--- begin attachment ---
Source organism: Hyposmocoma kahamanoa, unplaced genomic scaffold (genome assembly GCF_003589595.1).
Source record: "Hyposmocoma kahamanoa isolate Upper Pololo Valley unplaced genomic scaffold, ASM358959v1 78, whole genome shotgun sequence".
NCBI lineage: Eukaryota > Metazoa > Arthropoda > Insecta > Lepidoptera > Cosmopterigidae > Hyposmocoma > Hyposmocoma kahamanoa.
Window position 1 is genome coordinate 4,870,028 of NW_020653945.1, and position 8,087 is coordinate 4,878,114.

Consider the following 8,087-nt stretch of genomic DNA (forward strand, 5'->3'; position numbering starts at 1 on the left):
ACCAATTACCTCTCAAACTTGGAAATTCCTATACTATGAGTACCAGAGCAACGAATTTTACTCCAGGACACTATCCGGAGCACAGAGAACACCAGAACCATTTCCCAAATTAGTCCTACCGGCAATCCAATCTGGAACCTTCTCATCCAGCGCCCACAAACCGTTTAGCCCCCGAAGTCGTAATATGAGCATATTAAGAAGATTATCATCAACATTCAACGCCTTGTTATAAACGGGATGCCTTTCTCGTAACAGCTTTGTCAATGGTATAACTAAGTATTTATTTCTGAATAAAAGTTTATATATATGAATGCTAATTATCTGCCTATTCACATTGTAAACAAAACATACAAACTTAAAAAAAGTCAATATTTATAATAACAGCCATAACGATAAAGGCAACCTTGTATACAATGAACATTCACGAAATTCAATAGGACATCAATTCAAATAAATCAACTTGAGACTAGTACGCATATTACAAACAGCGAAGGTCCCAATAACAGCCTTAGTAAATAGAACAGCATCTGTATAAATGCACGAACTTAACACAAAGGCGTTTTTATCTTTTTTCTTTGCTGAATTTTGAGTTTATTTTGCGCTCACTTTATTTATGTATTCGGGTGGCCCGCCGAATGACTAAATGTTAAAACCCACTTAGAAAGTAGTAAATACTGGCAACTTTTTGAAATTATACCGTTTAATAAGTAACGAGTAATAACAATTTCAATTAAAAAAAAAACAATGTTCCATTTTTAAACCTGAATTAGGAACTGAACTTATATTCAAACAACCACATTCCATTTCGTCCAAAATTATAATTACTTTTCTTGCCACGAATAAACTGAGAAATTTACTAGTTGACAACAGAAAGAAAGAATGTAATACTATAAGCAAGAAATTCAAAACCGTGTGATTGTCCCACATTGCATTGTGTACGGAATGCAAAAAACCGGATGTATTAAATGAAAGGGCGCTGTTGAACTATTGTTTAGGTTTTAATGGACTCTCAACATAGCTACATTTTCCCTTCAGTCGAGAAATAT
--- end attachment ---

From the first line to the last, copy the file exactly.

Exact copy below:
Source organism: Hyposmocoma kahamanoa, unplaced genomic scaffold (genome assembly GCF_003589595.1).
Source record: "Hyposmocoma kahamanoa isolate Upper Pololo Valley unplaced genomic scaffold, ASM358959v1 78, whole genome shotgun sequence".
NCBI lineage: Eukaryota > Metazoa > Arthropoda > Insecta > Lepidoptera > Cosmopterigidae > Hyposmocoma > Hyposmocoma kahamanoa.
Window position 1 is genome coordinate 4,870,028 of NW_020653945.1, and position 8,087 is coordinate 4,878,114.

Consider the following 8,087-nt stretch of genomic DNA (forward strand, 5'->3'; position numbering starts at 1 on the left):
ACCAATTACCTCTCAAACTTGGAAATTCCTATACTATGAGTACCAGAGCAACGAATTTTACTCCAGGACACTATCCGGAGCACAGAGAACACCAGAACCATTTCCCAAATTAGTCCTACCGGCAATCCAATCTGGAACCTTCTCATCCAGCGCCCACAAACCGTTTAGCCCCCGAAGTCGTAATATGAGCATATTAAGAAGATTATCATCAACATTCAACGCCTTGTTATAAACGGGATGCCTTTCTCGTAACAGCTTTGTCAATGGTATAACTAAGTATTTATTTCTGAATAAAAGTTTATATATATGAATGCTAATTATCTGCCTATTCACATTGTAAACAAAACATACAAACTTAAAAAAAGTCAATATTTATAATAACAGCCATAACGATAAAGGCAACCTTGTATACAATGAACATTCACGAAATTCAATAGGACATCAATTCAAATAAATCAACTTGAGACTAGTACGCATATTACAAACAGCGAAGGTCCCAATAACAGCCTTAGTAAATAGAACAGCATCTGTATAAATGCACGAACTTAACACAAAGGCGTTTTTATCTTTTTTCTTTGCTGAATTTTGAGTTTATTTTGCGCTCACTTTATTTATGTATTCGGGTGGCCCGCCGAATGACTAAATGTTAAAACCCACTTAGAAAGTAGTAAATACTGGCAACTTTTTGAAATTATACCGTTTAATAAGTAACGAGTAATAACAATTTCAATTAAAAAAAAAACAATGTTCCATTTTTAAACCTGAATTAGGAACTGAACTTATATTCAAACAACCACATTCCATTTCGTCCAAAATTATAATTACTTTTCTTGCCACGAATAAACTGAGAAATTTACTAGTTGACAACAGAAAGAAAGAATGTAATACTATAAGCAAGAAATTCAAAACCGTGTGATTGTCCCACATTGCATTGTGTACGGAATGCAAAAAACCGGATGTATTAAATGAAAGGGCGCTGTTGAACTATTGTTTAGGTTTTAATGGACTCTCAACATAGCTACATTTTCCCTTCAGTCGAGAAATAT